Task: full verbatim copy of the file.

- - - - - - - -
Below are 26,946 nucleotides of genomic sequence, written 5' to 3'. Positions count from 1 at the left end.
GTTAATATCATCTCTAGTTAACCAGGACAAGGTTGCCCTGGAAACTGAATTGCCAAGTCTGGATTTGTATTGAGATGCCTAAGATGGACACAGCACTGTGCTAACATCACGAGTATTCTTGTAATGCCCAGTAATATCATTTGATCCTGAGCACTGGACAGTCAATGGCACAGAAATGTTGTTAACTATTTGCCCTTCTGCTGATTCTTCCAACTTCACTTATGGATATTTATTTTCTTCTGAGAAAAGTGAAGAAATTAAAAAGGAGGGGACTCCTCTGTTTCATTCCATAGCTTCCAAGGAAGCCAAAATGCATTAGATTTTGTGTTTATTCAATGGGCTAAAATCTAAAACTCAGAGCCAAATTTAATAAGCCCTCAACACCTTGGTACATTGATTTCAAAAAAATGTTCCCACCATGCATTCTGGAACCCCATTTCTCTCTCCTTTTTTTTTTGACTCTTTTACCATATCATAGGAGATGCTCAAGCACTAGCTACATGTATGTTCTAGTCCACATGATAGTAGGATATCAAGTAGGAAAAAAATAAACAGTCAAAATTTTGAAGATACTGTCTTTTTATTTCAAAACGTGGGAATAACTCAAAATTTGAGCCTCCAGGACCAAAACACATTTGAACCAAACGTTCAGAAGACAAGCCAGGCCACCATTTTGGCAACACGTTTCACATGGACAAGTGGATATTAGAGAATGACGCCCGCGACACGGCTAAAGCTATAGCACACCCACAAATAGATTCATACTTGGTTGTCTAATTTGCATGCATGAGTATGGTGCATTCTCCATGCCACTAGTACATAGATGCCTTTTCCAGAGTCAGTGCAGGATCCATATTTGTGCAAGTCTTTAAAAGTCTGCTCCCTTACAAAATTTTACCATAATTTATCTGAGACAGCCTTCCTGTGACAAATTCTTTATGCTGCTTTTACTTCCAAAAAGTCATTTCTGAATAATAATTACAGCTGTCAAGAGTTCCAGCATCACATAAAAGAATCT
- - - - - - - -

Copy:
Below are 26,946 nucleotides of genomic sequence, written 5' to 3'. Positions count from 1 at the left end.
GTTAATATCATCTCTAGTTAACCAGGACAAGGTTGCCCTGGAAACTGAATTGCCAAGTCTGGATTTGTATTGAGATGCCTAAGATGGACACAGCACTGTGCTAACATCACGAGTATTCTTGTAATGCCCAGTAATATCATTTGATCCTGAGCACTGGACAGTCAATGGCACAGAAATGTTGTTAACTATTTGCCCTTCTGCTGATTCTTCCAACTTCACTTATGGATATTTATTTTCTTCTGAGAAAAGTGAAGAAATTAAAAAGGAGGGGACTCCTCTGTTTCATTCCATAGCTTCCAAGGAAGCCAAAATGCATTAGATTTTGTGTTTATTCAATGGGCTAAAATCTAAAACTCAGAGCCAAATTTAATAAGCCCTCAACACCTTGGTACATTGATTTCAAAAAAATGTTCCCACCATGCATTCTGGAACCCCATTTCTCTCTCCTTTTTTTTTTGACTCTTTTACCATATCATAGGAGATGCTCAAGCACTAGCTACATGTATGTTCTAGTCCACATGATAGTAGGATATCAAGTAGGAAAAAAATAAACAGTCAAAATTTTGAAGATACTGTCTTTTTATTTCAAAACGTGGGAATAACTCAAAATTTGAGCCTCCAGGACCAAAACACATTTGAACCAAACGTTCAGAAGACAAGCCAGGCCACCATTTTGGCAACACGTTTCACATGGACAAGTGGATATTAGAGAATGACGCCCGCGACACGGCTAAAGCTATAGCACACCCACAAATAGATTCATACTTGGTTGTCTAATTTGCATGCATGAGTATGGTGCATTCTCCATGCCACTAGTACATAGATGCCTTTTCCAGAGTCAGTGCAGGATCCATATTTGTGCAAGTCTTTAAAAGTCTGCTCCCTTACAAAATTTTACCATAATTTATCTGAGACAGCCTTCCTGTGACAAATTCTTTATGCTGCTTTTACTTCCAAAAAGTCATTTCTGAATAATAATTACAGCTGTCAAGAGTTCCAGCATCACATAAAAGAATCT